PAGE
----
The Big Lie is now a litmus test for this Republican senator – CNN


(CNN)The Republican Party is no longer about conservatism. It’s about slavish devotion to Donald Trump and his fact-free fantasy that the 2020 election was stolen from him.

Witness what’s happening right now in Oklahoma — where Sen. James Lankford is facing a rebellion within his party because, well, he refused to cast a vote objecting to the Electoral College results in Pennsylvania and Arizona following the riot at the US Capitol.

According to the Tulsa World, Oklahoma Republican Party chairman John Bennett is not only supporting Lankford’s primary opponent — Jackson Lahmeyer — but was also in attendance at a rally organized by Lahmeyer late last month that featured former Trump national security adviser Michael Flynn as well as Mark McCloskey, the pistol-packing Missouri man who became famous for “protecting” his home during a peaceful protest. Several people who were part of the January 6 insurrection were also featured at the rally.

    Bennett’s lack of neutrality in the primary didn’t sit well with Lankford. “It’s more unheard of than it is rare,” he told the World. “I’d say it’s highly unusual for a state party chair in any state in America to come out and say, ‘I’m not going to at least be neutral.'”

      Which is true! There’s no law that bans a state party chairman from endorsing a candidate in a primary, it’s just very rarely done — especially by someone as new to the job as Bennett. Bennett, a former state legislator, was elected to the post in April. Prior to winning the job, Bennett spent nearly a decade in the Oklahoma state House of Representatives, a tenure defined by his controversial comments about Islam and unapologetic conservative views on guns and abortion. (Bennett once called Islam “a cancer in our nation that needs to be cut out.”)

        Bennett appears to have found common cause with Lahmeyer, who is centering his challenge to Lankford on the debunked idea that the 2020 election was somehow fraudulent and that Trump actually won.

        “(Election integrity) is the number one issue that faces this country,” Lahmeyer told the Norman Transcript late last month. “Election integrity is monumental. We have to have confidence, whether we win or whether we lose — we win some battles, we will lose some battles, that’s how politics goes — but you have to have confidence that the election was fair and the election was legal.”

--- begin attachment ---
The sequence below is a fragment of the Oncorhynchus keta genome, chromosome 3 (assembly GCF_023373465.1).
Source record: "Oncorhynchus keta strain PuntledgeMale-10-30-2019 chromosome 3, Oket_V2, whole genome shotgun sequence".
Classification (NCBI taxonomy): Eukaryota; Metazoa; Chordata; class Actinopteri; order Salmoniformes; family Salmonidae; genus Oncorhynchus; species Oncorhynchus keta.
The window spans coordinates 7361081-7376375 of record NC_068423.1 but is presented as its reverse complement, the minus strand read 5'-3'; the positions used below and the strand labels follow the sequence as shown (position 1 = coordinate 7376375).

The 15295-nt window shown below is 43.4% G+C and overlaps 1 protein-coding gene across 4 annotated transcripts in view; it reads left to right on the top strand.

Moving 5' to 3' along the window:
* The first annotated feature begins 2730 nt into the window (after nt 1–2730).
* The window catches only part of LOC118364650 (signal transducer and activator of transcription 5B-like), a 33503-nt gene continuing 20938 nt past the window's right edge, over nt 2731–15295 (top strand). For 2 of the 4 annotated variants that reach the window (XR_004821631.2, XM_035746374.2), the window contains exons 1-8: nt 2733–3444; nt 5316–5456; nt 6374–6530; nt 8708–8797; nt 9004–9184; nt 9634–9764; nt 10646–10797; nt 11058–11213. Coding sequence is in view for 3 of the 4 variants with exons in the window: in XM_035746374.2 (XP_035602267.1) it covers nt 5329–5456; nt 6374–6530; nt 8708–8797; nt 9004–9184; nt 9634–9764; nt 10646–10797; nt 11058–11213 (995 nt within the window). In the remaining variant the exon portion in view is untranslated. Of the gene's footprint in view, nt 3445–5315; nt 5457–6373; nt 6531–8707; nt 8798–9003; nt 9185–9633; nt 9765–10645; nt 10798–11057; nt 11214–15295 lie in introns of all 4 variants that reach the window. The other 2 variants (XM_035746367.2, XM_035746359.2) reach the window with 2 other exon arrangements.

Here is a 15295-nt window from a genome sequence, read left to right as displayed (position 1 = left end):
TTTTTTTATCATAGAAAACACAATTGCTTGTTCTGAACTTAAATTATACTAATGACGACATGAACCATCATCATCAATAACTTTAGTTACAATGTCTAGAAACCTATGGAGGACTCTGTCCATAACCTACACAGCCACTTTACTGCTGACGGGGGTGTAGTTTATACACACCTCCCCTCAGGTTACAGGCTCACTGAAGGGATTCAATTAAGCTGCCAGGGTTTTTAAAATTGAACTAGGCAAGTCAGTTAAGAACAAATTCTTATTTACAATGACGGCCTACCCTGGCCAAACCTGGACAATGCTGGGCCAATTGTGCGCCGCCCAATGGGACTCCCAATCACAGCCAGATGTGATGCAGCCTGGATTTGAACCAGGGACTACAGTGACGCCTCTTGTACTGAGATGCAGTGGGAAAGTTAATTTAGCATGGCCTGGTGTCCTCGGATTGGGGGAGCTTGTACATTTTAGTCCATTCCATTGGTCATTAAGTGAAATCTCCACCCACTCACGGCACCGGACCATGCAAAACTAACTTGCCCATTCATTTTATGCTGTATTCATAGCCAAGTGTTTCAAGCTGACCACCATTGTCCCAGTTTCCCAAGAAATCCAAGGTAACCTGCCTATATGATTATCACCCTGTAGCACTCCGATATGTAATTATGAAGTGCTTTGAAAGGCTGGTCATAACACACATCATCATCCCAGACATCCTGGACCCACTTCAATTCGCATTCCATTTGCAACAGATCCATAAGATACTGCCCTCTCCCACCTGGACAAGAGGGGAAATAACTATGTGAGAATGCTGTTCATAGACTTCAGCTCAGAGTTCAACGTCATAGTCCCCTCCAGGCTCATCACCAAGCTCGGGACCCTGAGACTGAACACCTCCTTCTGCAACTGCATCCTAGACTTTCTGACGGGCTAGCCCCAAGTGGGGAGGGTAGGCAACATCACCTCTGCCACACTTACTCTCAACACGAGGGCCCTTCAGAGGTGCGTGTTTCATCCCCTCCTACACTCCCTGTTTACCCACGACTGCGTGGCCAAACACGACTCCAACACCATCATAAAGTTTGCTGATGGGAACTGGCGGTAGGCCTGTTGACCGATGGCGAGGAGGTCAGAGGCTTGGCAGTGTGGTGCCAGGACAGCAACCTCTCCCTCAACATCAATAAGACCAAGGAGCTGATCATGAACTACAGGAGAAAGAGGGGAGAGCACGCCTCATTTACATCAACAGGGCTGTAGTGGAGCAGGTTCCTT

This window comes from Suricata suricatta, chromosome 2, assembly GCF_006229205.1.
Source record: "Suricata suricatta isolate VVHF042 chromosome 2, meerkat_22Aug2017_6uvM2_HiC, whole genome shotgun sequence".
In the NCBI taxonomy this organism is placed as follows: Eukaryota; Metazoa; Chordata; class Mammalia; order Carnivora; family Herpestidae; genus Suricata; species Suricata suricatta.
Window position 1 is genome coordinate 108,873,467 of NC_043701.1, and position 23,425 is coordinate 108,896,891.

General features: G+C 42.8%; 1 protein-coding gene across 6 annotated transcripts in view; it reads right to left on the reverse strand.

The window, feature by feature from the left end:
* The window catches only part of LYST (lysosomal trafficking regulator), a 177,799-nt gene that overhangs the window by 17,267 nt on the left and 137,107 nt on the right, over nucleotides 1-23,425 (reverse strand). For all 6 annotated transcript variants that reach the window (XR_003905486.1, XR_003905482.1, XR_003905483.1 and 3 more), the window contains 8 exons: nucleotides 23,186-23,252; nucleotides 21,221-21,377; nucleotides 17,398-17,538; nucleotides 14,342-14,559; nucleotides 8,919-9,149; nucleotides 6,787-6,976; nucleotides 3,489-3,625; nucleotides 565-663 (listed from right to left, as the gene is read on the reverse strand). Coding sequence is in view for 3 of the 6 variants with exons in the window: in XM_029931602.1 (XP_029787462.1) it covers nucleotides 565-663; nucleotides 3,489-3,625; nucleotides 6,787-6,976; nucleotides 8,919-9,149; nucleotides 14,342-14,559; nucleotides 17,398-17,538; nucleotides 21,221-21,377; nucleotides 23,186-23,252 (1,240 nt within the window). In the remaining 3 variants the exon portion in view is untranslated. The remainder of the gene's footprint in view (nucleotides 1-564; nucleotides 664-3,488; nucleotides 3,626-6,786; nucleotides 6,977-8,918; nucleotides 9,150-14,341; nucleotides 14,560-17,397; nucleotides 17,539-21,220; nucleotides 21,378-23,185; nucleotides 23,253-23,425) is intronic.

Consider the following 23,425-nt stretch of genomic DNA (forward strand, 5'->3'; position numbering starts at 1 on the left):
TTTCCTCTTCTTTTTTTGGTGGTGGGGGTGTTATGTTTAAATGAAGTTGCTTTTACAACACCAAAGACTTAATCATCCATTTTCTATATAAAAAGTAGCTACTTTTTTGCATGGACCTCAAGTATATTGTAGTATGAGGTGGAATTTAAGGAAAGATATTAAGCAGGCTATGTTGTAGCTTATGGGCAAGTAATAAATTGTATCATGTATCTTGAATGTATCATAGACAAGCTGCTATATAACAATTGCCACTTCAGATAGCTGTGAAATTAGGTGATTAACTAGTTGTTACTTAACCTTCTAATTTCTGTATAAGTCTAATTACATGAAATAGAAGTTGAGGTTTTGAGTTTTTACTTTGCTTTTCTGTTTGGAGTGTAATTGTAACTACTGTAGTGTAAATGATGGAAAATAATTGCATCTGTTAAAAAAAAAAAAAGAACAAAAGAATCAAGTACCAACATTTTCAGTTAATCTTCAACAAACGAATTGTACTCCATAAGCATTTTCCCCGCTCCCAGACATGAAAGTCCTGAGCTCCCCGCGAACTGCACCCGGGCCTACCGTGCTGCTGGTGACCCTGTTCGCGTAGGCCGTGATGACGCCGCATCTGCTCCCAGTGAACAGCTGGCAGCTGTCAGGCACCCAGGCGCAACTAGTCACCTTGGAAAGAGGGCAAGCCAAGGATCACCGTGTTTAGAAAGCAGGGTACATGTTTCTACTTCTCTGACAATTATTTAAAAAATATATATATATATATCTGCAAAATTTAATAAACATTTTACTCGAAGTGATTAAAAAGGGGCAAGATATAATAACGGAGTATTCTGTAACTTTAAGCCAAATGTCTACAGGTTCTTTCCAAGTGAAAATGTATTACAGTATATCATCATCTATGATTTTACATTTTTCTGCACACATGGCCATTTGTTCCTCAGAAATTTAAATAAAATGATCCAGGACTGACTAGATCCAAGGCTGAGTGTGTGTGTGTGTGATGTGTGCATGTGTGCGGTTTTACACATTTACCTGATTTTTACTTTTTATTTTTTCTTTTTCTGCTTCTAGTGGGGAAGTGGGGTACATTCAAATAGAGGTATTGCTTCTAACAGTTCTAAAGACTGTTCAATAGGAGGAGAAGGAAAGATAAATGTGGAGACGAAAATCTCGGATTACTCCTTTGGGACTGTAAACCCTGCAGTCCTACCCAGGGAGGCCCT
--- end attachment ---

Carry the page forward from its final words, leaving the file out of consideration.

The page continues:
The Big Lie, as the 2020 election rejection of Trump and his allies has come to be known, appears to be the only issue on which Lahmeyer is running. That Lankford didn’t join the eight other Republican senators who objected to the Electoral College vote in either Pennsylvania or Arizona appears to be enough of a reason for Lahmeyer (and Bennett).

          Which is remarkable. Particularly when you consider that Lankford, who was first elected to the Senate in a 2014 special election, has compiled one of the most conservative voting records in the chamber. In 2020, Lankford scored a 95% rating by the American Conservative Union, making him the 2nd most conservative senator in Washington. He has a 98% rating so far in this Congress from Heritage Action, another major conservative group in Washington. Even when it comes to Trump loyalty — which is obviously a very different thing than adherence to conservative principles — Lankford scores well. He voted in line with Trump 86.8% of the time, according to data from 538. That’s higher than people like Missouri Sen. Josh Hawley (86.7%), Wisconsin Sen. Ron Johnson (86%) and Florida Sen. Rick Scott (84.1%).

          What’s abundantly clear here is that Lankford’s only problem — at least in the eyes of some within the Oklahoma GOP (including the party chair!) — is that he refused to object to the certification of Electoral College votes in an election in which there is zero evidence of any sort of widespread voter fraud. Because Lankford wouldn’t go along with Trump’s wild conspiracy theory, he is insufficiently loyal to the former president and deserves to be punished.

            Despite all of this Sturm und Drang, Lankford is still very likely to win the Republican nomination next year. The incumbent had more than $1 million in the bank as of March 31, dwarfing Lahmeyer’s $33,000.

            That we are even talking about Lankford’s political prospects in a state as ruby red as Oklahoma (and considering his strongly conservative voting record) speaks to the power of the Big Lie — and to the obeisance of today’s Republican Party to Trump over any conservative principle.